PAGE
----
Three cultures coexist in Israel at the time Jesus is born in Bethlehem of Judea. On the one hand, are the people of Israel, a civilization that has existed for 1,800 years. It originates with a group of nomads beginning with Abraham and which, guided by Jehovah, is taken from slavery in Egypt towards the promised land. It is the only monotheist population of its time.
Additionally, there are two great cultures: Greek and Roman. The first boasts cultural supremacy and the latter is the top military and economic power on earth. Both are polytheist, but socially they discard the weak, and they use the poor for servile or humiliating jobs.
It is the Apostles who will bring to the three cultures a new way of understanding man, work and society which will quickly expand throughout all nations. The rapid growth of Christianity despite persecutions suffered by Christians, is humanly supported by the impact derived from its example and preaching.
They preach One who is Crucified, and they distinguish themselves by caring for the weak: widows and orphans. The Acts of the Apostle tell that story. The Christians are those who will subsequently take care of others similarly to themselves.
But there is an additional meaning underlying the preaching of Jesus Christ, and which will affect all three cultures: the Christian meaning of work.
The Apostles were Israelites of their time, the majority were fishermen, others had different professions such as Matthew, a Tax Collector; some were more educated than others, such as John, who personally knows the High Priest. Later we will meet Paul of Tarsus, a Pharisee who has studied at the school of Gamaliel, and who is a tentmaker by trade. All of them left their work to become “fishers of men” and became members of the Apostolic College.
Nevertheless, the early Christians already have a specific sense of work that is different and distinguishable from that of any other culture or religion. They are citizens of the world who know themselves to be protagonists of history and creation, and to be entrusted with caring for the Garden of Eden, which has been freely given to them. And they understand work as a redemptive offering. It is their means of sanctification.
Who taught them this new message? The Apostles, no doubt. But the Apostles had grown up with the local knowledge of Galilee.
Then, who taught the Apostles this new message? He who spent more than twenty years working hard under the tutelage of Joseph, his earthly father, and who was known as the son of the τέκτων (a Greek translation of the Hebrew term קָשֶׁה – harash – or nagar in Aramaic). Joseph taught his son the skills of a good tekton.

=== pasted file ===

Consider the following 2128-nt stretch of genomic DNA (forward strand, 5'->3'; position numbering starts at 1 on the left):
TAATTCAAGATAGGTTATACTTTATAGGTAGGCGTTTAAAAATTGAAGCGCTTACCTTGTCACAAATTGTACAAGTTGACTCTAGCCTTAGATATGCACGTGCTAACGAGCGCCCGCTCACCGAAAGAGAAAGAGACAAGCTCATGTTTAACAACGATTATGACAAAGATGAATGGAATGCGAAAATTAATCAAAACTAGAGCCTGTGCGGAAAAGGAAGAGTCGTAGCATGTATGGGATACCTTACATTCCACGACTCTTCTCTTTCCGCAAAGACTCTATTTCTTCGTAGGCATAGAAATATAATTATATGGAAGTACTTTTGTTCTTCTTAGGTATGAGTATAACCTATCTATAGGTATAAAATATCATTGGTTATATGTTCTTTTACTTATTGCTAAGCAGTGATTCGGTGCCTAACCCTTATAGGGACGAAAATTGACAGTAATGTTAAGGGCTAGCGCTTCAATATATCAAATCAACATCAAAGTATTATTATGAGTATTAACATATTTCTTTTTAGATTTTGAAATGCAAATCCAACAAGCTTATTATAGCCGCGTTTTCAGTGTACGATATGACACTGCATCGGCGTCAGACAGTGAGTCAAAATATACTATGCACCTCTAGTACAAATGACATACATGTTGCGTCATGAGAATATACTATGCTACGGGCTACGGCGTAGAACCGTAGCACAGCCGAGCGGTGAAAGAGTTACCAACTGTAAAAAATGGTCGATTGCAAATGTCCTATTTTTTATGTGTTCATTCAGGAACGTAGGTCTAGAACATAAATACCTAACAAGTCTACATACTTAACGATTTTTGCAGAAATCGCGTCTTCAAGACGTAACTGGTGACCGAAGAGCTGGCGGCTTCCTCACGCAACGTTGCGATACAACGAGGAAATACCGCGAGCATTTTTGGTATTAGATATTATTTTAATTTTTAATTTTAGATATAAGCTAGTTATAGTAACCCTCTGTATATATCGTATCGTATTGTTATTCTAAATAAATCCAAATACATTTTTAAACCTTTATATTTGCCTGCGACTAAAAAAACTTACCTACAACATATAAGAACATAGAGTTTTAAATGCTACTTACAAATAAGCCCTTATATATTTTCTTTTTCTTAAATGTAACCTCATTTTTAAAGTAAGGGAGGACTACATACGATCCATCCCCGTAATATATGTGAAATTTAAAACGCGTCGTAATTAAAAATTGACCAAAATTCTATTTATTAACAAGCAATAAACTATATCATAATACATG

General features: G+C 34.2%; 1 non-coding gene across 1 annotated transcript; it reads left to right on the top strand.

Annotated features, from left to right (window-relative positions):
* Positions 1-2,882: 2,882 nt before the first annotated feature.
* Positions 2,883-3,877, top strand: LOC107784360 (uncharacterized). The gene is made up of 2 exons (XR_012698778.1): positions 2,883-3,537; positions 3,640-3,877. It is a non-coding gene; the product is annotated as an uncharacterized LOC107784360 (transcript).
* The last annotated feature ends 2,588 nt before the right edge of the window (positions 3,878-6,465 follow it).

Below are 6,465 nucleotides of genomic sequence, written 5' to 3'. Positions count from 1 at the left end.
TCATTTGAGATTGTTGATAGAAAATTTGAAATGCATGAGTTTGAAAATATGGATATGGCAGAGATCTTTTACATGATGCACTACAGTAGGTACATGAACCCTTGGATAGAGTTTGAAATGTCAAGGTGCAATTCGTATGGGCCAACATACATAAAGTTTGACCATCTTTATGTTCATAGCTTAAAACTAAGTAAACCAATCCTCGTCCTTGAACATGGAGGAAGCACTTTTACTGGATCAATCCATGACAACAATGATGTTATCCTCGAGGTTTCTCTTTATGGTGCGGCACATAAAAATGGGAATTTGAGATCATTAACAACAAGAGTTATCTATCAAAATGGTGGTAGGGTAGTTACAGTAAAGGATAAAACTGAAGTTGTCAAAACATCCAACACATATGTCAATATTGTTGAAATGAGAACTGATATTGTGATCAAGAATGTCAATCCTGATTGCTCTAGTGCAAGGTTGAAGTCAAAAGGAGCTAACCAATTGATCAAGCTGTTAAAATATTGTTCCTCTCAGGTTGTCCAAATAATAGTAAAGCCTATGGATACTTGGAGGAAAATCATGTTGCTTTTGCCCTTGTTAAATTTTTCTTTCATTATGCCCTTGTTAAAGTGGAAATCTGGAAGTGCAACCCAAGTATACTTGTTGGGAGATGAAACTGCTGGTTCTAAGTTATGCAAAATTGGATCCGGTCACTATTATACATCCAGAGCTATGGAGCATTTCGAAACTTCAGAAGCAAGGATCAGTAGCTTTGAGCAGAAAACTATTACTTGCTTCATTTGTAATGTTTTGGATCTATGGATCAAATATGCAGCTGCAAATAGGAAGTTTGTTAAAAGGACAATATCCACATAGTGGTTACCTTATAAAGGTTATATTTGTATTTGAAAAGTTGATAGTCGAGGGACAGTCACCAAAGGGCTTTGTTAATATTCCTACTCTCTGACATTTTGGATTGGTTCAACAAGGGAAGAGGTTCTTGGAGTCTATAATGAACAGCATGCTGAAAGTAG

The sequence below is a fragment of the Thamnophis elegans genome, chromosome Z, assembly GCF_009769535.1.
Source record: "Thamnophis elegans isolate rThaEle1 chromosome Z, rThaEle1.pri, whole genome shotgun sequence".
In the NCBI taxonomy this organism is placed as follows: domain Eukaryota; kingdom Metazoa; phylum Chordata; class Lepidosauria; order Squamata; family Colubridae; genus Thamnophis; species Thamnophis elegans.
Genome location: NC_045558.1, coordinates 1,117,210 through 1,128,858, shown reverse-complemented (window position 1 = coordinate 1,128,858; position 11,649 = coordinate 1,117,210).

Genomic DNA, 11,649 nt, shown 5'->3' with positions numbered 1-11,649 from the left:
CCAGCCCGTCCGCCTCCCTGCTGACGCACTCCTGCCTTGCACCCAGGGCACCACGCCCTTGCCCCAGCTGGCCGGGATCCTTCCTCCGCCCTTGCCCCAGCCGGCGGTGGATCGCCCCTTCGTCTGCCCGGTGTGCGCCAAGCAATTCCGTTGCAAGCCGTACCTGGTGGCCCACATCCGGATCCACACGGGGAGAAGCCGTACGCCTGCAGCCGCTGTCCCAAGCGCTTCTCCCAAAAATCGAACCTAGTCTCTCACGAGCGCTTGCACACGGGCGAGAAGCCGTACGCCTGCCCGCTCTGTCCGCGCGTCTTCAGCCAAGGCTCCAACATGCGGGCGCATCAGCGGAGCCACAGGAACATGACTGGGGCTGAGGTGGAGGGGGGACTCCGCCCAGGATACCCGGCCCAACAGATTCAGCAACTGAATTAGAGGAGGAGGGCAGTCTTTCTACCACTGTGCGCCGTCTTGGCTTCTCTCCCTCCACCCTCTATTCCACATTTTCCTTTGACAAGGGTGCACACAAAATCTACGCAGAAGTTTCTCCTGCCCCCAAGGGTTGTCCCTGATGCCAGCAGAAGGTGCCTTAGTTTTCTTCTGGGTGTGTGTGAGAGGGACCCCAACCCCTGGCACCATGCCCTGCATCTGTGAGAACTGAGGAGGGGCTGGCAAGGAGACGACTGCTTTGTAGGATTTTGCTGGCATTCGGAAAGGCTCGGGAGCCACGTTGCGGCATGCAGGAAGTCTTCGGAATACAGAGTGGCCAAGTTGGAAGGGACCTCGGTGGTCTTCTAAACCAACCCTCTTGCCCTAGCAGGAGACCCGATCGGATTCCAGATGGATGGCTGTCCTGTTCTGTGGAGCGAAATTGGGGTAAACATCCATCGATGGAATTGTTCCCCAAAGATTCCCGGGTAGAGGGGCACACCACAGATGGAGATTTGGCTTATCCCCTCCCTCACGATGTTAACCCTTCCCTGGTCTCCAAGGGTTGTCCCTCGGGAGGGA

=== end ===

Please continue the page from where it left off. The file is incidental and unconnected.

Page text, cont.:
But if that is the case, who taught Joseph such a distinguished trade in a city as small as Nazareth?
A possible solution to this puzzle is Joseph’s father, Jacob, who moved from Bethlehem to Galilee in order to work in Sepphoris, which is about six kilometers from Nazareth. (*)
It is Jesus who, living in Nazareth and working a few years as a nagar in Sepphoris, gave a new meaning to human work: a divine meaning.
By Domingo Aguilera Pascual
Creator of the blog – www.amigosdelavirgen.org and author of “The Relatives of Mary” and “The Relatives of Joseph.”
(*) This hypothesis is held by several contemporary Josephine theologians, who base themselves on the most recent archeological discoveries in Sepphoris to reach this conclusion (cf. “Alfonso Gómez Fernández. Tras las huellas de José. Biblioteca de Autores Cristianos. Madrid 2021”).
Note: τέκτων is related to the Greek work τεχνίτης (technique) and its English translation, artificer, means a skilled craftsman, architect, or one who utilizes tools in his work. It is not merely a manual task. Its meaning is closer to architect than to carpenter. In fact, Jesus speaks many times about rocks and buildings as someone who is versed on the subject. Also he said “if they do these things to the greenwood, what will be done to the dry? – making mention of wood.